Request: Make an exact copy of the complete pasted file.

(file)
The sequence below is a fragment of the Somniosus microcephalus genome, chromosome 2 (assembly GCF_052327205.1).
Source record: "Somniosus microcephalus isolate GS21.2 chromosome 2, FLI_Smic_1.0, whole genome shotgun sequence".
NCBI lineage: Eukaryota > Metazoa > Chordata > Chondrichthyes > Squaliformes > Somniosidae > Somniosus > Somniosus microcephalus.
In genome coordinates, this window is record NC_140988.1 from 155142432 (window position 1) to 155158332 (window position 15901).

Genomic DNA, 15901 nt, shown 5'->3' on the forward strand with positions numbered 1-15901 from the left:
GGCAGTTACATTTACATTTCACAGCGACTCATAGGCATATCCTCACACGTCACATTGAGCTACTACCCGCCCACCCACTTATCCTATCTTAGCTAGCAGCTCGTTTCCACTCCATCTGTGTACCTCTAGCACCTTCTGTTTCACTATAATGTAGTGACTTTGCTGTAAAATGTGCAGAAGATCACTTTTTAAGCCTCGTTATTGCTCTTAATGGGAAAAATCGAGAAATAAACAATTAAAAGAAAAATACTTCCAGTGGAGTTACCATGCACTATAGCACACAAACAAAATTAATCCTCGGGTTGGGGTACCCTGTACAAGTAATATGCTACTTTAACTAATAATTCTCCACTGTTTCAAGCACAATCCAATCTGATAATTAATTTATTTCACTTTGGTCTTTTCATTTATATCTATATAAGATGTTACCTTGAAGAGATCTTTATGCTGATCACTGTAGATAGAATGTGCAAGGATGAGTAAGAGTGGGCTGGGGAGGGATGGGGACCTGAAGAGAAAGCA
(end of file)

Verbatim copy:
The sequence below is a fragment of the Somniosus microcephalus genome, chromosome 2 (assembly GCF_052327205.1).
Source record: "Somniosus microcephalus isolate GS21.2 chromosome 2, FLI_Smic_1.0, whole genome shotgun sequence".
NCBI lineage: Eukaryota > Metazoa > Chordata > Chondrichthyes > Squaliformes > Somniosidae > Somniosus > Somniosus microcephalus.
In genome coordinates, this window is record NC_140988.1 from 155142432 (window position 1) to 155158332 (window position 15901).

Genomic DNA, 15901 nt, shown 5'->3' on the forward strand with positions numbered 1-15901 from the left:
GGCAGTTACATTTACATTTCACAGCGACTCATAGGCATATCCTCACACGTCACATTGAGCTACTACCCGCCCACCCACTTATCCTATCTTAGCTAGCAGCTCGTTTCCACTCCATCTGTGTACCTCTAGCACCTTCTGTTTCACTATAATGTAGTGACTTTGCTGTAAAATGTGCAGAAGATCACTTTTTAAGCCTCGTTATTGCTCTTAATGGGAAAAATCGAGAAATAAACAATTAAAAGAAAAATACTTCCAGTGGAGTTACCATGCACTATAGCACACAAACAAAATTAATCCTCGGGTTGGGGTACCCTGTACAAGTAATATGCTACTTTAACTAATAATTCTCCACTGTTTCAAGCACAATCCAATCTGATAATTAATTTATTTCACTTTGGTCTTTTCATTTATATCTATATAAGATGTTACCTTGAAGAGATCTTTATGCTGATCACTGTAGATAGAATGTGCAAGGATGAGTAAGAGTGGGCTGGGGAGGGATGGGGACCTGAAGAGAAAGCA